Terrific article and quite accurate. It has been sad to see conservative speakers appear at universities and be screamed at and disrupted. I was shocked. Agree or disagree with them, our universities should be places of discussion and dialog. Tolerance does not mean "my point of view only" Reply

Anonymous via jewishbrevard.com May 31, 2006

well said It is true...too many people talk at each other and not to each other....with neither changing their view/s but coming out angry, upset and hating/disliking, or not wanting much to do with that person...
The old saying "Birds of a feather flock together". In other words,,, you agree with me.. like who I like as dislike what I do we are friends/friendly-vs- emenies. This is more animal instint than reason/human..
It is like the stroy of the 3 blind men who took hold of elephant...they could not agree on what one looks like for each had touch a different part. being wrong and right. How can we expect to learn and grow when we feel we already know it all, the only way.. We learn by listening. Reply

Philip Levy Springfield, VA May 16, 2006

The American Way With all due respect, it is precisely this type of passionate, uncompromising debate that America was founded on. When Patrick Henry stood up and said, "Give me liberty or give me death!", his aim was not 'healthy and balanced' debate. He was speaking treason on pain of death. You were either for the crown or against it. And today, you have people that would like to see America survive, and those that wouldn't. Yes, it's polarized. No, it's not British. And we wouldn't have it any other way! Reply

H Felson May 12, 2006

Thank you very much for this article. I''ve been living in Jerusalem where people do not seem to know how to listen to one another or how to disagree. They love to dismiss and belittle anyone who does not agree with them. The Talmud is like the scientific method. Both are ultimately only interested in the truth, no matter what it is or from where it comes. Thanks for the reminder. Reply

S NY, NY May 10, 2006

I couldn't agree more! A close friend is on the far right side of the political spectrum. I consider myself slightly right of the middle. There are so many times when what are supposed to be political discussions turn into all out arguements! I think we might reach more compromises if we actually listened to what both sides were saying. Reply

Anonymous downingtown, pa May 10, 2006

In both Euope and the US the press is slanted, with few exceptions, to the left of center... As a Jew it is my obligation to know both sides of any issue that affects my country, Israel and the world in order to have intellegence diisagreements. Torah is black and white - it is the law, period. Talmud is written and argued by scholars. It is difficult to have a passionate discussion with anyone who exposed only to the editorializing of the media, as opposed to the facts - in matters of politics and Judaism. Reply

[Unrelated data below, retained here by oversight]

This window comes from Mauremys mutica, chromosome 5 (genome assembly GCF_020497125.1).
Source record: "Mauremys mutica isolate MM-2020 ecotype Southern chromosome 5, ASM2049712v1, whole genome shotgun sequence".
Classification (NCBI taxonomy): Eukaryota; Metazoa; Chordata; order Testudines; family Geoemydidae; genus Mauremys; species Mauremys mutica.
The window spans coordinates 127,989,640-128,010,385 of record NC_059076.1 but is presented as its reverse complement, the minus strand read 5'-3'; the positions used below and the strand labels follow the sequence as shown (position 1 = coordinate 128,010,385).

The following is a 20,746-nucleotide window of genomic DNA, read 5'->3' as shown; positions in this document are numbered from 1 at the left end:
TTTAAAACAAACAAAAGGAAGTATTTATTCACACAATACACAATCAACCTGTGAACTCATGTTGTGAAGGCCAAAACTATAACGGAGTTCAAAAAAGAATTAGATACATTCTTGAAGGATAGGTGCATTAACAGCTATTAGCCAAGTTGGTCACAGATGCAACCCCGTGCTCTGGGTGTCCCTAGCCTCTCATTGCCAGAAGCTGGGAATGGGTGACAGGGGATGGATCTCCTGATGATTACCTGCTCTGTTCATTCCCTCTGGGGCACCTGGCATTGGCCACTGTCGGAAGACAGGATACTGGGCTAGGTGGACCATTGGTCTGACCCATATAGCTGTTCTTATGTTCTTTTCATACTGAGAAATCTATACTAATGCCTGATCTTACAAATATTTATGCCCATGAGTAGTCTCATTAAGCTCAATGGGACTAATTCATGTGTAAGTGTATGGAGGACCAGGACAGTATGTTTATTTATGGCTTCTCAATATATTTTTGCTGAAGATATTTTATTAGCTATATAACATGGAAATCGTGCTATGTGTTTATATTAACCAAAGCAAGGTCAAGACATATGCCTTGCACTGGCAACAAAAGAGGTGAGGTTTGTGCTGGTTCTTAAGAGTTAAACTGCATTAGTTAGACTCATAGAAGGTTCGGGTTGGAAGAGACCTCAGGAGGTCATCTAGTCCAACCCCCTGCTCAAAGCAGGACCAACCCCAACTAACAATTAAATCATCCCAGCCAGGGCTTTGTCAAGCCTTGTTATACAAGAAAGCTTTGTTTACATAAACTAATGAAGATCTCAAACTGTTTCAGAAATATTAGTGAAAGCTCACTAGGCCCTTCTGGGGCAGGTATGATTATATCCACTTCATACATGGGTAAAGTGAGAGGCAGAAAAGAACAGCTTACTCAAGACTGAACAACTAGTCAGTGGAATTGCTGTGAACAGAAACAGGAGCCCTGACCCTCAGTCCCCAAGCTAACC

gwendoline lamb N.E. UK, U.K. May 10, 2006

I liked the article byi Rabbi Levi Brackman just now and wish him mazal and brocho in his new home... Reply

menachem brackman May 9, 2006

very true and related to the omer as the mistake of rabbi akiva's students Reply

Rick Stern NY, NY May 9, 2006

True... Eloquent.. but.. God Bless the USA I really love Rabbi Brackman's words of truth that are so greatly needed in this polarized, partisan world. Thank You, and I hope to pass this, and the many lessons included herein to my friends.

However, I take issue with the fact that he isolates this problem to the US over the Brits. Having lived in Britain for many years, I can attest to the fact that while they may not be as passionate over the airwaves, it is definitely not because of a higher level of respect. On the contrary, the Brits are so cold they don't even express their opinion! Although at the same time they harbor feelings of contempt and superiority to their opponent. At least with Americans you know what we think, we tell it to you, because we're all family, and, unlike with the Brits, the words you write will not fall on deaf ears.

Also, stop listening to Talk Radio, and spend some time with the people. You''ll be pleasantly surprised. God bless America! Reply

Anonymous via onetorahway.org May 7, 2006

I''m curious as to why so many articles on chabad.org leave out specifics, in their articles? For example, I would have loved to read examples of political debate that is one sided, as well as examples of talmudic sages disagreeing. Reply